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Haitians pick president amid uncertainty, turmoil

By the CNN Wire Staff
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Haiti's presidential election under way
  • NEW: Two shooting deaths are linked to the election, police say
  • Hip-hop singer Wyclef Jean is shot in the hand, but "doing well," a publicist says
  • Voters will pick between a former first lady and a famous musician
  • Haiti is recovering from political turmoil and a devastating earthquake
  • Haitian Politics
  • Haiti

Port-Au-Prince, Haiti (CNN) -- Voting in the second round of Haiti's presidential runoff was mostly calm Sunday, although two shooting deaths were linked to election violence, according to the head of Haiti's national police.

Some irregularities and shortages of election materials were resolved and voters were given an extra hour to cast ballots, the electoral council said.

A police officer was arrested in Port-de-Paix Sunday morning because he was telling people how to vote, according to Mario Andresol, the head of the national police.

Andresol offered no detail on the shootings that he said were election related.

Haitians are choosing between a former law professor and first lady Mirlande Manigat and singer Michel Martelly in a pivotal presidential runoff vote for a nation still recovering from a devastating earthquake and political turmoil.

Final results of the runoff will be released April 16, according to officials.

Martelly made a name for himself as a flamboyant carnival musician who sometimes ripped his clothes off onstage.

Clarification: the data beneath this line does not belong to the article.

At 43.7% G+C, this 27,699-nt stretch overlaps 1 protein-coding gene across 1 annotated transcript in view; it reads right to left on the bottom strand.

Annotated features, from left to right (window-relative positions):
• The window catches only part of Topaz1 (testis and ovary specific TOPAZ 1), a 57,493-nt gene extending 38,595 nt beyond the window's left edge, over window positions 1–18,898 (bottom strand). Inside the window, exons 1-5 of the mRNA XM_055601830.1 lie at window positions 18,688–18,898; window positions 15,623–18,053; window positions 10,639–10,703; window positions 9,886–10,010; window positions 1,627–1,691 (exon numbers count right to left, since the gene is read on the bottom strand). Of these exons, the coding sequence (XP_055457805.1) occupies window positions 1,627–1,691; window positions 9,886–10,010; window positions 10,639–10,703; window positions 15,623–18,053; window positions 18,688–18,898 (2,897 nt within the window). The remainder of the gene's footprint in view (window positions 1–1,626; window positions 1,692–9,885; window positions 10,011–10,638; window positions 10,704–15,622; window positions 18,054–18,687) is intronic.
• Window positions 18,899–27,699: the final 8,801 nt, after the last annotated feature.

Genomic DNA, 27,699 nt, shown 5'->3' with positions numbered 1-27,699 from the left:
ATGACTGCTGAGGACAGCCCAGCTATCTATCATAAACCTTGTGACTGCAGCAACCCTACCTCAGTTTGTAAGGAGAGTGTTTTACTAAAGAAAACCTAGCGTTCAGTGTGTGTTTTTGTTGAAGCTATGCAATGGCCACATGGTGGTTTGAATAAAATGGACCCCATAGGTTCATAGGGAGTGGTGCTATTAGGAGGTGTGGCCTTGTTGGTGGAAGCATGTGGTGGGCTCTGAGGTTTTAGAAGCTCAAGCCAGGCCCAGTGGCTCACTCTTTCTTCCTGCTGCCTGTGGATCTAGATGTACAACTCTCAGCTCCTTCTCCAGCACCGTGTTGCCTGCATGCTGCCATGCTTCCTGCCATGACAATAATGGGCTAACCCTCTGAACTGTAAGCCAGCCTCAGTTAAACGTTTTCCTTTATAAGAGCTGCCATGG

In early December, the electoral council announced that Manigat had won but lacked the majority of votes needed for an outright victory. Initial results put her in a runoff with government-backed candidate Jude Celestin.

Haitians responded by charging fraud and burning cars, tires and Celestin's campaign headquarters in Port-au-Prince.

The third-place candidate, Martelly, claimed he had won more votes than Celestin and a review of results by an Organization of American States team supported that contention.

The review suggested that Martelly earned a spot in the runoff.

The reappearance of a political heavyweight and former president, Jean-Bertrand Aristide, has sparked concerns of more political turmoil.

Aristide, who has been living in exile in South Africa for seven years, returned last week. U.S. officials expressed concern over his return, saying that his presence would prove destabilizing.

But Aristide's lawyer has said he has no intention of getting into politics.

Haiti has been struggling to recover since a massive earthquake struck more than a year ago. Its troubles were compounded by a cholera outbreak that killed thousands, and the turmoil surrounding the November 28 presidential election.

Meanwhile, the publicist for Haitian-born hip-hop singer Wyclef Jean said Sunday that the artist was shot in the hand in the capital Port-au-Prince Saturday, but was treated and released from the hospital.

"He is doing well," Cindy Tanenbaum said, calling the wound superficial.

Jean, a Haiti native, tried to run for president himself but was ruled ineligible by election officials.

CNN's Deborah Doft and journalist Allyn Gaestel contributed to this report.